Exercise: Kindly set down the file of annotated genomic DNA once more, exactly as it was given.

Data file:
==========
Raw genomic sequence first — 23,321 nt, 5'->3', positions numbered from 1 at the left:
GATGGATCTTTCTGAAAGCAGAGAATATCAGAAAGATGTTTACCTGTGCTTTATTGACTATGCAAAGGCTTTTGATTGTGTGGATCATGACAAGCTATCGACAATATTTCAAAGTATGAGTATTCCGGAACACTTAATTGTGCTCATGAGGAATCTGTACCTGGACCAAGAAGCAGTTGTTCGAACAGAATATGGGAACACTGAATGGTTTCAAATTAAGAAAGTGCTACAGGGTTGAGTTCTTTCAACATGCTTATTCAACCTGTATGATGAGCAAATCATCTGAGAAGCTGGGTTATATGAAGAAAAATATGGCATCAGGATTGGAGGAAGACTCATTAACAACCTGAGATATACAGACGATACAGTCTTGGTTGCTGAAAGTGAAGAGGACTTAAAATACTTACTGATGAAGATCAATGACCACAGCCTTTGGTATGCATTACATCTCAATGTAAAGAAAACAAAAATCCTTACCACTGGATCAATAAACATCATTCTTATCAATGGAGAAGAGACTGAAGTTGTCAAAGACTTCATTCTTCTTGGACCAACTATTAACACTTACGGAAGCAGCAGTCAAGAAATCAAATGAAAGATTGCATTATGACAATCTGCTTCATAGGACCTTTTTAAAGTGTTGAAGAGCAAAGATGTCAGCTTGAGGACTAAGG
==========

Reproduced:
Raw genomic sequence first — 23,321 nt, 5'->3', positions numbered from 1 at the left:
GATGGATCTTTCTGAAAGCAGAGAATATCAGAAAGATGTTTACCTGTGCTTTATTGACTATGCAAAGGCTTTTGATTGTGTGGATCATGACAAGCTATCGACAATATTTCAAAGTATGAGTATTCCGGAACACTTAATTGTGCTCATGAGGAATCTGTACCTGGACCAAGAAGCAGTTGTTCGAACAGAATATGGGAACACTGAATGGTTTCAAATTAAGAAAGTGCTACAGGGTTGAGTTCTTTCAACATGCTTATTCAACCTGTATGATGAGCAAATCATCTGAGAAGCTGGGTTATATGAAGAAAAATATGGCATCAGGATTGGAGGAAGACTCATTAACAACCTGAGATATACAGACGATACAGTCTTGGTTGCTGAAAGTGAAGAGGACTTAAAATACTTACTGATGAAGATCAATGACCACAGCCTTTGGTATGCATTACATCTCAATGTAAAGAAAACAAAAATCCTTACCACTGGATCAATAAACATCATTCTTATCAATGGAGAAGAGACTGAAGTTGTCAAAGACTTCATTCTTCTTGGACCAACTATTAACACTTACGGAAGCAGCAGTCAAGAAATCAAATGAAAGATTGCATTATGACAATCTGCTTCATAGGACCTTTTTAAAGTGTTGAAGAGCAAAGATGTCAGCTTGAGGACTAAGG